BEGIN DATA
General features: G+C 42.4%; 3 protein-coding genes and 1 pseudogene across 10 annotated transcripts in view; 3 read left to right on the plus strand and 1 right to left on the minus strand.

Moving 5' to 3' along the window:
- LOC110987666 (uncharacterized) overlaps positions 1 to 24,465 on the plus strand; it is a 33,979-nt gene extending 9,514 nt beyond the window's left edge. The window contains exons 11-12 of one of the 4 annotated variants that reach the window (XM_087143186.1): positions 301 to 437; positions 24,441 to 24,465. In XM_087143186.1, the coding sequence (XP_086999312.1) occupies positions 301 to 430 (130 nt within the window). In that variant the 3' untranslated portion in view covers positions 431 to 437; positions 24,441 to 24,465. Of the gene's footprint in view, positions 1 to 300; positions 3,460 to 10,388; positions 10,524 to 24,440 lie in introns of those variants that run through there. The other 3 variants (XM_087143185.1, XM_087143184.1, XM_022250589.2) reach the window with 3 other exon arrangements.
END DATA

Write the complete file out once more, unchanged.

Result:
General features: G+C 42.4%; 3 protein-coding genes and 1 pseudogene across 10 annotated transcripts in view; 3 read left to right on the plus strand and 1 right to left on the minus strand.

Moving 5' to 3' along the window:
- LOC110987666 (uncharacterized) overlaps positions 1 to 24,465 on the plus strand; it is a 33,979-nt gene extending 9,514 nt beyond the window's left edge. The window contains exons 11-12 of one of the 4 annotated variants that reach the window (XM_087143186.1): positions 301 to 437; positions 24,441 to 24,465. In XM_087143186.1, the coding sequence (XP_086999312.1) occupies positions 301 to 430 (130 nt within the window). In that variant the 3' untranslated portion in view covers positions 431 to 437; positions 24,441 to 24,465. Of the gene's footprint in view, positions 1 to 300; positions 3,460 to 10,388; positions 10,524 to 24,440 lie in introns of those variants that run through there. The other 3 variants (XM_087143185.1, XM_087143184.1, XM_022250589.2) reach the window with 3 other exon arrangements.